Follow the news—but take breaks from it.
If the COVID-19 pandemic has you feeling a spike in anxiety, you’re not alone. It’s too soon to have hard numbers on how COVID-19 is affecting mental health, but you probably don’t need the math to prove that you and your loved ones are feeling more on edge than usual.
Even if you and nobody you know has been infected by COVID-19, you’ve probably been affected. Your kids might be staying home from school, you might be working from home or even without work, and you might be worried about the health and safety of your loved ones.
“It’s normal at this time to feel maybe a little anxious about what's going on with the coronavirus, but there are steps that you can take to help with the anxiety,” says Preeti Parikh, MD, pediatrician at The Mount Sinai Hospital and Chief Medical Officer at HealthiNation.
One big thing is to know your personal risk factors for COVID-19. “If you are in the high-risk group, talk to your doctor and make a plan of ways to help prevent you from getting the illness,” says Dr. Parikh. Those who are at a higher risk of experiencing severe and potentially life-threatening symptoms include:
People with chronic conditions, such as heart problems, lung problems, and diabetes
And people who are immunocompromised.
If you’re in a high-risk group, making a plan and being cautious can help you feel more in control and less anxious. “You should have a healthcare provider who you can call on in case you do get symptoms to make sure you have a game plan in place,” says Dr. Parikh. Here are tips for at-risk individuals to prevent COVID-19.
“If you're not in the high risk group, reassure yourself. Look at the facts that most people are not getting seriously ill from the coronavirus. The data has shown that 80 percent of cases worldwide have shown milder symptoms,” says Dr. Parikh. For example, your kids will likely be just fine.
(That said, it’s incredibly important to follow guidelines to prevent the spread of COVID-19, even if you’re not in a high-risk group.)
Additionally, don’t get too wrapped up in following the news. “Although you need to know what the CDC and your local government is recommending … you don’t need a minute-to-minute update, so give yourself a break: take a break from your phone, from social media, from the news,” says Dr. Parikh.
Finally, follow your usual self-care routines, such as eating healthy and well-balanced meals, trying meditation and breathing exercises, getting plenty of sleep, and exercising regularly (if you’re isolating at home, try online workout routines or do some stretching).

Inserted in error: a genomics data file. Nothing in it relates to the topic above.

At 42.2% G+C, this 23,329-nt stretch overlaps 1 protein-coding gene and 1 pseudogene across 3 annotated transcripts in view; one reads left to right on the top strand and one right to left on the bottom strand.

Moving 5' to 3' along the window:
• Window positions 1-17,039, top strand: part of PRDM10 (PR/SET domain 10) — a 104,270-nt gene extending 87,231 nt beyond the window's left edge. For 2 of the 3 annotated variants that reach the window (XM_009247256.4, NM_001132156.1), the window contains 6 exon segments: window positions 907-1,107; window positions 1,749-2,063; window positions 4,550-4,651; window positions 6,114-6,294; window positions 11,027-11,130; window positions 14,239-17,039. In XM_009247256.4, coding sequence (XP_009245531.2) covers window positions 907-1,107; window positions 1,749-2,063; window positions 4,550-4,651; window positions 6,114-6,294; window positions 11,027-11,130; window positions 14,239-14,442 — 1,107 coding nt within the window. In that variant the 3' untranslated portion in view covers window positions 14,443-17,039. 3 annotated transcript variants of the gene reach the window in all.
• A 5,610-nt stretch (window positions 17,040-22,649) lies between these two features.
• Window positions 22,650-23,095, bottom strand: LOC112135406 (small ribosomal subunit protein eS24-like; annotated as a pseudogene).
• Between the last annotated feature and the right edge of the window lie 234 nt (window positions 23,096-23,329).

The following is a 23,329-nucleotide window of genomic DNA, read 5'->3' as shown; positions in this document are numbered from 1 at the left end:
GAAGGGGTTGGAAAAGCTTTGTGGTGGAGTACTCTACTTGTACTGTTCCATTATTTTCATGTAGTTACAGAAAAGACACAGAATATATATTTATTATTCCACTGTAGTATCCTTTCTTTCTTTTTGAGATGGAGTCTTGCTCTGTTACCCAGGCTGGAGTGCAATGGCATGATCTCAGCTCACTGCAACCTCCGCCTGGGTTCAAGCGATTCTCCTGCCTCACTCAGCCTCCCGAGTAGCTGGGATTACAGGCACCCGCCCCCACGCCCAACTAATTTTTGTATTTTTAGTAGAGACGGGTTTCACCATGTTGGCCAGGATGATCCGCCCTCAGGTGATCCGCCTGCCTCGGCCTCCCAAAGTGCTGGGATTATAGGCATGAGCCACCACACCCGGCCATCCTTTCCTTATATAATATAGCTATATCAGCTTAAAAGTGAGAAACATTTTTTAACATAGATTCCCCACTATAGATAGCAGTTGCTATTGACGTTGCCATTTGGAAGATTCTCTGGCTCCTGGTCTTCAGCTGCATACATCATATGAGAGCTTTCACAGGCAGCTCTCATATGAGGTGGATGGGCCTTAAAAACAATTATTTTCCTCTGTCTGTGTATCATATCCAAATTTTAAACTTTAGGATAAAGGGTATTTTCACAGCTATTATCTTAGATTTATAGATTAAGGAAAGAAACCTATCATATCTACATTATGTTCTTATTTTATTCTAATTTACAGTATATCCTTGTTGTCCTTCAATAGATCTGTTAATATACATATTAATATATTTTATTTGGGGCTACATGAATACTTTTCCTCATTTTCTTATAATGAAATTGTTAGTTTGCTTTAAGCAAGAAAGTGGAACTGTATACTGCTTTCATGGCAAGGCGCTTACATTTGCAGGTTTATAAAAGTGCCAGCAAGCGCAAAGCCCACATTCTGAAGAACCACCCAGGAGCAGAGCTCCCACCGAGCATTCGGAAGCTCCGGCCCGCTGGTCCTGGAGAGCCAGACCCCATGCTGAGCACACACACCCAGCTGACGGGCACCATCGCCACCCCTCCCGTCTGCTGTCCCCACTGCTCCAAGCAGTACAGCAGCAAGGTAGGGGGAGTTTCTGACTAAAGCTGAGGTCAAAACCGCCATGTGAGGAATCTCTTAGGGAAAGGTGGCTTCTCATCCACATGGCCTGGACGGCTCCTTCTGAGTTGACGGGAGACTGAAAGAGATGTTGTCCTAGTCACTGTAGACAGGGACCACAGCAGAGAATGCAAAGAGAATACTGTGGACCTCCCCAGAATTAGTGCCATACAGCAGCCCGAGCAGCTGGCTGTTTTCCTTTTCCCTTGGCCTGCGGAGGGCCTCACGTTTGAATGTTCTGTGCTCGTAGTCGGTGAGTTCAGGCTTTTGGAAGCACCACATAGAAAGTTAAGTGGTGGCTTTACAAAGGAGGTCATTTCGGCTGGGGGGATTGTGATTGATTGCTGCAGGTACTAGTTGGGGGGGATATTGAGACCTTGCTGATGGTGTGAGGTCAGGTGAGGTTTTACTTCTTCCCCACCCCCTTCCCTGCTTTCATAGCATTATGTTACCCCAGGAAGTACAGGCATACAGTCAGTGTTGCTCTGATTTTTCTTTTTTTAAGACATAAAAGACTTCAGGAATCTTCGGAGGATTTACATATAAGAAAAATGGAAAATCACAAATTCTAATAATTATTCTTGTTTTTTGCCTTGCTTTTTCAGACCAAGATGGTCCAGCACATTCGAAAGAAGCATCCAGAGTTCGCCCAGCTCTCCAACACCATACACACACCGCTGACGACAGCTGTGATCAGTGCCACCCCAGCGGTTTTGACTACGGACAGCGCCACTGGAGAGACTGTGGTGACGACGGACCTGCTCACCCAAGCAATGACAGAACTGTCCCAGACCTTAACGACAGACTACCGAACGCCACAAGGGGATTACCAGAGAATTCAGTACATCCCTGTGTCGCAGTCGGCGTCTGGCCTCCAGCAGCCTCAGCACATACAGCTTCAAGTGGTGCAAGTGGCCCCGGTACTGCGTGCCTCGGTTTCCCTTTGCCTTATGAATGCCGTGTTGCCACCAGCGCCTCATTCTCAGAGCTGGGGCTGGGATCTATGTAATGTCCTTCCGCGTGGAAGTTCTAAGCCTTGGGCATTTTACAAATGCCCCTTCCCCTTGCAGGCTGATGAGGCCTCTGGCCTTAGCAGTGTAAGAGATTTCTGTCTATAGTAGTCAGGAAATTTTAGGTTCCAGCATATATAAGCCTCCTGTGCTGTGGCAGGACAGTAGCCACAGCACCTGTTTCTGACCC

Need more stress relief tips?
Preeti Parikh, MD serves as the Chief Medical Officer of HealthiNation. She is a board-certified pediatrician practicing at Westside Pediatrics, is an Assistant Clinical Professor at the Mount Sinai School of Medicine, and is an American Academy of Pediatrics spokesperson. She holds degrees from Columbia University and Rutgers Robert Wood Johnson Medical School and has completed post-graduate training at the Mount Sinai School of Medicine.
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It’s normal at this time to feel maybe a little anxious
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about what's going on with the coronavirus,
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but there are steps that you can take to help with the anxiety.
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Number 1: Know your risk factors.
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If you are in the high-risk group, talk to your doctor
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and make a plan of ways to help prevent you
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from getting the illness.
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If you're not in the high-risk group, reassure yourself.
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Look at the facts that most people are not getting seriously ill
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from the coronavirus.
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The data has shown that 80 percent of cases worldwide
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have shown milder symptoms.
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You should have a healthcare provider who you can call on
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in case you do get symptoms to make sure
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you have a game plan in place.
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Although you need to know what the CDC
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and your local government is recommending,
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and the Department of Health, you don’t need
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a minute-to-minute update, so give yourself a break,
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take a break from your phone, from social media,
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from the news, get a good night’s sleep,
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and take care of yourself.
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